Gcc transparent union example

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Gcc transparent union example

Compiling network code under RHEL5.8 started giving errors when __GNU_SOURCE is defined. The system headers for sys/socket.h etc had been updated to use a gcc feature called transparent unions. This allows functions like connect(2) which take a generic pointer to a specific socket struct to omit the cast. While this makes the caller side simpler (re)implementing the called function requires some understanding and changes.

To get my head around this feature I put together a very simple example.

//	@(#) transparent_union_example.c
//	See http://gcc.gnu.org/onlinedocs/gcc/Type-Attributes.html
//   ... 
//   transparent_union
//      This attribute, attached to a union type definition, indicates
//   that any function parameter having that union type causes calls to
//   that function to be treated in a special way.
//      First, the argument corresponding to a transparent union type
//   can be of any type in the union; no cast is required. Also, if the
//   union contains a pointer type, the corresponding argument can be
//   a null pointer constant or a void pointer expression; and if the
//   union contains a void pointer type, the corresponding argument can
//   be any pointer expression. If the union member type is a pointer,
//   qualifiers like const on the referenced type must be respected,
//   just as with normal pointer conversions.
//      Second, the argument is passed to the function using the calling
//   conventions of the first member of the transparent union, not the
//   calling conventions of the union itself. All members of the union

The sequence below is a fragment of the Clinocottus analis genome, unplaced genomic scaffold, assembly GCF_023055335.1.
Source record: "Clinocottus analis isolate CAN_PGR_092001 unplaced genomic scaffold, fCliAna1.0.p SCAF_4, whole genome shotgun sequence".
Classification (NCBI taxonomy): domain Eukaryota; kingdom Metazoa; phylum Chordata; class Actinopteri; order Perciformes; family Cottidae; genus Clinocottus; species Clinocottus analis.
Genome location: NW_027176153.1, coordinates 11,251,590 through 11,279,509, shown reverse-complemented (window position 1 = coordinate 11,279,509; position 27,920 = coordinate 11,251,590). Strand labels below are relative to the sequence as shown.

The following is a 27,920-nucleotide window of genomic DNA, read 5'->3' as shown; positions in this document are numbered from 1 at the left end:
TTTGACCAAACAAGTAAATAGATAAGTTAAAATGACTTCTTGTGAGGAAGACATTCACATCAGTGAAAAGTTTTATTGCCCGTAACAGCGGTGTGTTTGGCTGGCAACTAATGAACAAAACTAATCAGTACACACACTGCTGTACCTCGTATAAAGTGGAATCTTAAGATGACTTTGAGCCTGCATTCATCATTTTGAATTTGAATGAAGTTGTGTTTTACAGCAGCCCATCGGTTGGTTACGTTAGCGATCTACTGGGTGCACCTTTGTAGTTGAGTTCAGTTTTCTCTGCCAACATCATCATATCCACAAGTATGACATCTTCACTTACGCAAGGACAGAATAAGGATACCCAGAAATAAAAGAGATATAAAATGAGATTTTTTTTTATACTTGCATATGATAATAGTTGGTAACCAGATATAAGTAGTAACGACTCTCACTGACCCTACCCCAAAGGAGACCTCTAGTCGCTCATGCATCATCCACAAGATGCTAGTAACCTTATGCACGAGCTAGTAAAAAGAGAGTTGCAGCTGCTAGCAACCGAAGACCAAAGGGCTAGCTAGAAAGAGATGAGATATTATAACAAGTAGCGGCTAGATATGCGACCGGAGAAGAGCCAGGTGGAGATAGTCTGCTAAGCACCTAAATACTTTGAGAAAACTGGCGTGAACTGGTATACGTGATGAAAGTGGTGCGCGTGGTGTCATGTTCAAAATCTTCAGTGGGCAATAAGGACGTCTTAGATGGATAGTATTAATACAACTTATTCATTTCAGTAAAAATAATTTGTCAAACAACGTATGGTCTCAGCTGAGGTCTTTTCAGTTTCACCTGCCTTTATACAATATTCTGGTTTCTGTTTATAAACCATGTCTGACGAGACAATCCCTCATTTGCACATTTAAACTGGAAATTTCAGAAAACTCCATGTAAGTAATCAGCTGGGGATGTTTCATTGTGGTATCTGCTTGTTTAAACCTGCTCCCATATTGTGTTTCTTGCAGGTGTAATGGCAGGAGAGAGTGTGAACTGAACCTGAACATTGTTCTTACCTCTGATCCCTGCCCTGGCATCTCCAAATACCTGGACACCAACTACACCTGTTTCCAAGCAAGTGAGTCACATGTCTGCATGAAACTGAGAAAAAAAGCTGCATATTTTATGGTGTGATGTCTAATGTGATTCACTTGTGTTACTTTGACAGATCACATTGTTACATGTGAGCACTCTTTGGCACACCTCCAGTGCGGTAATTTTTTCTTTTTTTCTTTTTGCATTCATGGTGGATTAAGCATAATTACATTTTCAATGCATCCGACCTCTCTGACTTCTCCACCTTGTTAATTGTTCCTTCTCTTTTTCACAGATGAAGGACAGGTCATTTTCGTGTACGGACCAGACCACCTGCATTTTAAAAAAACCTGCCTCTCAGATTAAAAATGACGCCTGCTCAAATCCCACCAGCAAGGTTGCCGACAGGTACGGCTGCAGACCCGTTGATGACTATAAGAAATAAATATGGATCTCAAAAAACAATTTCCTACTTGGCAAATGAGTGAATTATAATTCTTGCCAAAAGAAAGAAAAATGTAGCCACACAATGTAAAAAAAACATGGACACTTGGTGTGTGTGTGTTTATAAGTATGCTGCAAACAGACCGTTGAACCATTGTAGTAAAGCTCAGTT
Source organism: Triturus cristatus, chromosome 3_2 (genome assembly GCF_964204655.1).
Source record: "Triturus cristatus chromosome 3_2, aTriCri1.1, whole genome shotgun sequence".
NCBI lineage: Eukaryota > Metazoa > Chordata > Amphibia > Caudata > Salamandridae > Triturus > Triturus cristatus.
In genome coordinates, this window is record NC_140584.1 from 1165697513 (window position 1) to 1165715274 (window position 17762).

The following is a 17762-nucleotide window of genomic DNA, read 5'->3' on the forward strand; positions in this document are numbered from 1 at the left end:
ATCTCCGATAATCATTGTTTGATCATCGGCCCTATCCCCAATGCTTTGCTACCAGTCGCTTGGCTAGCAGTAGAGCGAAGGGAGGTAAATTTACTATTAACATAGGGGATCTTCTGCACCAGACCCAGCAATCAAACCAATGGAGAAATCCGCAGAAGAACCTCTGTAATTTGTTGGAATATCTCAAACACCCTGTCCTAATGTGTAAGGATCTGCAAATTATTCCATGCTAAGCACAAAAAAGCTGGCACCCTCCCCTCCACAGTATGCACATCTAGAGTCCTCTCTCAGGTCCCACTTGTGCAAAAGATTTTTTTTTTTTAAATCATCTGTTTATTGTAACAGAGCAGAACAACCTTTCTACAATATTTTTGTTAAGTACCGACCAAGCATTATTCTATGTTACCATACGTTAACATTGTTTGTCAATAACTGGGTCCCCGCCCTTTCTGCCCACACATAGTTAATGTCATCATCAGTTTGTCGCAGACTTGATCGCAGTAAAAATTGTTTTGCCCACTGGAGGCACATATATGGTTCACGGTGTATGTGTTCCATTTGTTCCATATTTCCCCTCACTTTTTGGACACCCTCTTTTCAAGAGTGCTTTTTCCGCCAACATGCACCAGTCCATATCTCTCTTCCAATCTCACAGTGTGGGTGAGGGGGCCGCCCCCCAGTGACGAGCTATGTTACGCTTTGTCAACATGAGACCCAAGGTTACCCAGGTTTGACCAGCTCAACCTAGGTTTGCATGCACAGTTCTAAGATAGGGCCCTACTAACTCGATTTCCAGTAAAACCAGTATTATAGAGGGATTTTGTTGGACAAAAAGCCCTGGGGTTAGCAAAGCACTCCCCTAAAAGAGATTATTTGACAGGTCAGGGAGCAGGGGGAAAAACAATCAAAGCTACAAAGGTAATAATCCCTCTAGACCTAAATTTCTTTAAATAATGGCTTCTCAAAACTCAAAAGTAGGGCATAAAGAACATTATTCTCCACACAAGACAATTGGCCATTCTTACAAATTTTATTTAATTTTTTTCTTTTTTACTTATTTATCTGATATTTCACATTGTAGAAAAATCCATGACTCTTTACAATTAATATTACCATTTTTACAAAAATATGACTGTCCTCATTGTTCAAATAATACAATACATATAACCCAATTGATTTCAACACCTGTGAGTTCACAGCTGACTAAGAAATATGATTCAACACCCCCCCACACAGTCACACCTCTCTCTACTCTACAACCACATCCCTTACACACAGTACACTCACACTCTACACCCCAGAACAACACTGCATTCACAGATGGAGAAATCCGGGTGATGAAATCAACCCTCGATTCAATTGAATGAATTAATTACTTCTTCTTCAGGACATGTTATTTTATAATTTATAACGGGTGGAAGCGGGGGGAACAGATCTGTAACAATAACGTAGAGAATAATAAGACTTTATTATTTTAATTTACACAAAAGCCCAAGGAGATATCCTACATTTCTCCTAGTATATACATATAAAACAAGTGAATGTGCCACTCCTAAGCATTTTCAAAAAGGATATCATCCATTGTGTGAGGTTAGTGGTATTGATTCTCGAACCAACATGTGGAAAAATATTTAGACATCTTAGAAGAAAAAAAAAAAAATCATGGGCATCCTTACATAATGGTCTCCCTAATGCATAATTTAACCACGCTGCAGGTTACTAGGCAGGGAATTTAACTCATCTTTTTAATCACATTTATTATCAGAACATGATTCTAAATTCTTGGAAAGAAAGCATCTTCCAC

//   must have the same machine representation; this is necessary for
//   this argument passing to work properly.
//   ...

# include	<stdio.h>

enum	argtype	{
		T_STRING	= 's',
		T_POINT		= 'p',
typedef	enum	argtype	ARGTYPE;	

struct	point	{
	ARGTYPE	type;
	float	x;
	float	y;
typedef	struct	point	POINT;

struct	string	{
	ARGTYPE	type;
	char*	s;
typedef	struct	string	STRING;

union	example	{
	POINT*	pt;
	STRING*	str;	
typedef	union	example	EXAMPLE __attribute__ ((__transparent_union__));

void	transparent_union_example (EXAMPLE arg) {
	ARGTYPE	type	= arg.str->type; /* arg.pt->type would also do */
	switch (type) {
	case	T_STRING: {
		char*	s	= arg.str->s;
		printf ("string='%s'\n", s);
	case	T_POINT: {
		POINT*	pt	= arg.pt;
		printf ("p(x,y)=(%f,%f)\n", pt->x, pt->y);

main() {
	POINT	pt	= { T_POINT, 0.5, 7.5 };
	STRING	str	= { T_STRING, "Test" };
	transparent_union_example (&str);	/* no casts required */
	transparent_union_example (&pt);

Source files

If you are intercepting functions like connect(2) you need to spelunk through sys/socket.h" to get at the union member names. Looking at the definition of __CONST_SOCKADDR_ARG which is just

	__const struct sockaddr *
for non gnu and older ( < 2.7 gnu) compilers. But for recent gcc the definition is a typedef-ed union
union {
} __CONST_SOCKADDR_ARG __attribute__ ((__transparent_union__))

// ALLTYPES is macro constaining a union member for each socket type
// Abreviated here:
                      __SOCKADDR_ONETYPE(sockaddr_in) \
                      __SOCKADDR_ONETYPE (sockaddr_un)
// And finally __SOCKADDR_ONETYPE does macro magic
__SOCKADDR_ONETYPE(type) __const struct type *__restrict __##type##__;

// So that __SOCKADDR_ONETYPE(sockaddr_in) expands into:
__const struct type *__restrict __sockaddr_in__;

// Putting it all together (abreviated)
typedef union  {
	__const struct type *__restrict __sockaddr__;
	__const struct type *__restrict __sockaddr_in__;
	__const struct type *__restrict __sockaddr_un__;
}  __CONST_SOCKADDR_ARG __attribute__ ((__transparent_union__));

So reimplimenting connect(2)

int connect (int fd, __CONST_SOCKADDR_ARG addr, socklen_t len) {
/* All these are equivalent when using a transparent_union
	addr.__sockaddr__    -> sa_family;
	addr.__sockaddr_in__ -> sin_family;
	addr.__sockaddr_un__ -> sun_family;
without the union either
	(const struct sockaddr_in*) (addr)->sin_family;
would have done.

/* One approach is just revert to the previous way for both.
	const struct sockaddr*	sa	=
# else
# endif
	sa_family_t	family	= sa->sa_family;

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James Sainsbury